Gray skies offer an intriguing backdrop for the colors of spring. I am not sure how many shades of gray there actually are – our eyes can detect about 200 variations of white – but the palette of emerging flora dances with changes in the gray tones that enhance it. Gray encourages creativity, evident in the March entrance of whites and yellows in our Missouri landscape.
White is symbolic of birth, and the pure simplicity of the Bradford pears and wild cherries and plums provides a stark contrast to winter’s bleakness as our Ozarks return to life. Yellows are the first colors the human eye grabs. Maybe that is why Mother Nature blesses us with the cheerful stimulation of jonquils, daffodils and forsythia so early in the season. Then she accentuates her femininity as she dons the pinks of the tulip trees, and mystifies us with the purples of the redbuds as their blossoms seem to materialize magically from nothing to majestic color. Soon to follow will be the lavenders and magentas of creeping phlox. As the earth warms, the silver gray skies will darken, brilliantly showcasing the dazzling glow of the dogwood stepping out of the charcoal shadows.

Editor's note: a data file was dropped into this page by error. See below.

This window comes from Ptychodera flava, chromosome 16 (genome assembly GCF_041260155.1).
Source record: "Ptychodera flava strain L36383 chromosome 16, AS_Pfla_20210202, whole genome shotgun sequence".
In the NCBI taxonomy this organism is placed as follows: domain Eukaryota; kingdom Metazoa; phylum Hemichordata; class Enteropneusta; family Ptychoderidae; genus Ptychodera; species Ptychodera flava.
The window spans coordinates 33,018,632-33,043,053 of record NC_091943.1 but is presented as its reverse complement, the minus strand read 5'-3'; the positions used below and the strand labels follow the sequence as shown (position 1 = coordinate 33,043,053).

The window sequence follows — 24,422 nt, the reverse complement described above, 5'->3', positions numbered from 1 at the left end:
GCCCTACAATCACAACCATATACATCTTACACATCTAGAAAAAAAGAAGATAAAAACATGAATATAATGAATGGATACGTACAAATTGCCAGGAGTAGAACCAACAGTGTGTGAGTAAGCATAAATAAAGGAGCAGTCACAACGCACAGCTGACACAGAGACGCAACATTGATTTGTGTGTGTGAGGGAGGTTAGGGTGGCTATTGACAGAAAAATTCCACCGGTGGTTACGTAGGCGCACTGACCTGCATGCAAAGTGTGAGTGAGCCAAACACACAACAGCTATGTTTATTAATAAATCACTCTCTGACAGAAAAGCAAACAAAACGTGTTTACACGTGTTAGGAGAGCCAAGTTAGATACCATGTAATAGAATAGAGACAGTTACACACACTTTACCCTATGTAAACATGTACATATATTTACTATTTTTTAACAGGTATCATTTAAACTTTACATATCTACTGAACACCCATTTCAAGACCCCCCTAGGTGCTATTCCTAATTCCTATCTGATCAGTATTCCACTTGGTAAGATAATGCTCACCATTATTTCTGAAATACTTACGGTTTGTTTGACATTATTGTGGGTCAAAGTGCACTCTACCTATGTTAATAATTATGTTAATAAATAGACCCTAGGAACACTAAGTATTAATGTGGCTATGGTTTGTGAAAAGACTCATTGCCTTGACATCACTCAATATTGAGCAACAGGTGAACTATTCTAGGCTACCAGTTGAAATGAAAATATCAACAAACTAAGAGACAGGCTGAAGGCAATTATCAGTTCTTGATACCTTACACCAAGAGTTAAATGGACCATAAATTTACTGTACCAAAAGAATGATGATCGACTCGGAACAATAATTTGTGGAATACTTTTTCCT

The earth is reborn. Gray skies will be more often blue, considered one of the most politically correct colors in the world, worth noting in this election year, and the perfect background for the color most restful to our human eyes, the greens that surround us. On this green stage red tulips and roses are a powerful reminder of the love that makes this world go ’round.
For this column I referred to an article by Moose Peterson, a wildlife photographer, for his thoughts on the psychology of color.